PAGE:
Identify the three Protocols used for Remote Access
Remote Access Protocols
In addition to an IP address, you need a remote access protocol to connect to the Internet.
A remote access protocol is a communications standard that allows your computer to talk to the remote network. If you ever intend to work from home, you will appreciate this service. After all, it enables telecommuting. There are three common remote access protocols used today: PPP, PPTP, and SLIP.
Point-to-Point Protocol (PPP) is the data link protocol emerging as the de facto choice of remote access protocols. PPP is the most common protocol used for dial-up access. In addition, to providing speed and reliability, PPP offers:
Support for multiple network protocols
Security through password protection methods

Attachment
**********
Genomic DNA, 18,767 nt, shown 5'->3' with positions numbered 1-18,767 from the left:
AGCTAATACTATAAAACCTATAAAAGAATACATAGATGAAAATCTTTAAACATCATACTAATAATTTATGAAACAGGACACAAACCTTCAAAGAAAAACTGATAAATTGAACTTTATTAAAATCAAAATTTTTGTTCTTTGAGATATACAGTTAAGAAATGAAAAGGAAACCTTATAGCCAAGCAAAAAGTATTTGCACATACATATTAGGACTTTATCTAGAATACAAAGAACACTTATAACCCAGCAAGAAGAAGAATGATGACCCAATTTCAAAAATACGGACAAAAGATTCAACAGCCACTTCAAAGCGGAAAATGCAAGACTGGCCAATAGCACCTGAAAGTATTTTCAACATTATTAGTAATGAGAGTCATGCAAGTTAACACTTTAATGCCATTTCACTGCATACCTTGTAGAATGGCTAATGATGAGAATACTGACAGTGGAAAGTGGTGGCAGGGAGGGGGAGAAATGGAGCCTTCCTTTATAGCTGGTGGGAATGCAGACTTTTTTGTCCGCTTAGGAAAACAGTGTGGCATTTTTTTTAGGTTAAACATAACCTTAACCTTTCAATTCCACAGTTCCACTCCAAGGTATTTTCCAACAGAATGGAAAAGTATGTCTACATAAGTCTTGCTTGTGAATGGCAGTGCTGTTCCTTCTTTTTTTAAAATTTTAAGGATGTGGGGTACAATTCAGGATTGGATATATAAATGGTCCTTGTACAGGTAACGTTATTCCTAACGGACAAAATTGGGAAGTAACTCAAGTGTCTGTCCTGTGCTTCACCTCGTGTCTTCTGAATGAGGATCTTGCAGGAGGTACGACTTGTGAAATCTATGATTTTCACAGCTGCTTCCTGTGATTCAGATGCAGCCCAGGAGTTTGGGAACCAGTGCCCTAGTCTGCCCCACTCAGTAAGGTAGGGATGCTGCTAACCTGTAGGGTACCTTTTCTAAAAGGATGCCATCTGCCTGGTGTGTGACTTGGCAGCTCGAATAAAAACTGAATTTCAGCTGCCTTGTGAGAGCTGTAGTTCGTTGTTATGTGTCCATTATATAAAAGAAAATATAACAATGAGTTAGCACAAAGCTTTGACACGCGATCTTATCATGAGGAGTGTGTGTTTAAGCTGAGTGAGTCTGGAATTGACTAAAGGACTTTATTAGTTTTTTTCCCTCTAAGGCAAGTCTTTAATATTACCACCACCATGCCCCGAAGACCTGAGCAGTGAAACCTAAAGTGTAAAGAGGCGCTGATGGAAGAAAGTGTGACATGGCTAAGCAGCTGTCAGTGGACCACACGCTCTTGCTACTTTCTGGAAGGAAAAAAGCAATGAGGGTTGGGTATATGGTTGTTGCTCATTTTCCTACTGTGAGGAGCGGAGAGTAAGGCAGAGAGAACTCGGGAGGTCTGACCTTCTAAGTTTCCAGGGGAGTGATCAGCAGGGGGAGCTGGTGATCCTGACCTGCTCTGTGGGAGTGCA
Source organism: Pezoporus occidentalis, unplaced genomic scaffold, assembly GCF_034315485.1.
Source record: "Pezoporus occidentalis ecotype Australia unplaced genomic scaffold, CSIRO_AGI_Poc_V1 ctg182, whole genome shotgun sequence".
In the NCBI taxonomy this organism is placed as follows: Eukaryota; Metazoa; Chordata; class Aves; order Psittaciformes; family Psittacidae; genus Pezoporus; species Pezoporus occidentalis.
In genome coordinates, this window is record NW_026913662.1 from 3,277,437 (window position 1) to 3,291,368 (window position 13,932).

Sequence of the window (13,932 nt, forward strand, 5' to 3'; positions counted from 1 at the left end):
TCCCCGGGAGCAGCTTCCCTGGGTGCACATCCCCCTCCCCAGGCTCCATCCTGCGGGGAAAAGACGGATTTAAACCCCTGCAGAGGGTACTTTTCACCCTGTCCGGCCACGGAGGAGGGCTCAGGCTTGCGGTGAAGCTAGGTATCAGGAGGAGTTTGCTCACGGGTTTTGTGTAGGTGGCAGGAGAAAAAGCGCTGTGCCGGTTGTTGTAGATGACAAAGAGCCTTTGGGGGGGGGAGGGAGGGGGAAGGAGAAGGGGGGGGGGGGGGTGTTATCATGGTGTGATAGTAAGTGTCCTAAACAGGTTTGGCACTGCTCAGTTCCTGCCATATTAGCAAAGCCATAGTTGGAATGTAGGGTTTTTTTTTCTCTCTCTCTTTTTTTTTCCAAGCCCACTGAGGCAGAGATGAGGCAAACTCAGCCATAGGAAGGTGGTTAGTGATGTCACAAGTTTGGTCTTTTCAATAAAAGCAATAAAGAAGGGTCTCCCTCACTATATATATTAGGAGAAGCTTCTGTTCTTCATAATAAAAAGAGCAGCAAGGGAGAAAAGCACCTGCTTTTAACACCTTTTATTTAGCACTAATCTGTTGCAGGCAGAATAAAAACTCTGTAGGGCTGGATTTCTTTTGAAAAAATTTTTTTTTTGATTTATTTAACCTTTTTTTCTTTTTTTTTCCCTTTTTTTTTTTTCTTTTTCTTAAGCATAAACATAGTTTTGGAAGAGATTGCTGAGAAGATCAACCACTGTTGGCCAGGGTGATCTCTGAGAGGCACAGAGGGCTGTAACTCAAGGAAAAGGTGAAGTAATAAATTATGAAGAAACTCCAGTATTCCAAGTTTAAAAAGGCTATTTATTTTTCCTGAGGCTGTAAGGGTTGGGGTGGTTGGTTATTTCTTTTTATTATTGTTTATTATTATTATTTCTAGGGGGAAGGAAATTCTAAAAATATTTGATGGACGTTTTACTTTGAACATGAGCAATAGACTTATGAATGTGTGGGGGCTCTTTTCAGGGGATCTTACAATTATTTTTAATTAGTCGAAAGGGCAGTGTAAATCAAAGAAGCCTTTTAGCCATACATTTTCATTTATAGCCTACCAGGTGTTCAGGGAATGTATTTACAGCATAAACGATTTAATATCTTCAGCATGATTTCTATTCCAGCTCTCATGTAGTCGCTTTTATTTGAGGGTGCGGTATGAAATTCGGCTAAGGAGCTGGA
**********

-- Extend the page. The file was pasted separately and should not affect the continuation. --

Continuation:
Point-to-Point Tunneling Protocol (PPTP), now commonly referred to as VPN (Virtual Private Networking) is Microsoft's version of PPP that encapsulates packets from other protocols for transmission over an IP network. It is used to create a secure network utilizing public lines (the Internet). VPN essentially enables users access to a secure corporate network from remote locations (such as from a salesperson's portable computer located in a hotel room). Prior to VPN, a dedicated rented line was required from point-to-point to assure high levels of security.
Serial Line Internet Protocol (SLIP) is a protocol that provides dial-up access to the Internet or between two LANs. It's typically used to connect a workstation to a TCP/IP network. However, it lacks several features. Unlike PPP and PPTP, which both support secure connections via password encryption and error control, SLIP:
Does not encrypt passwords
Does not support error checking
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The following diagram contains information with respect to 1) Network and 2) Datalink components.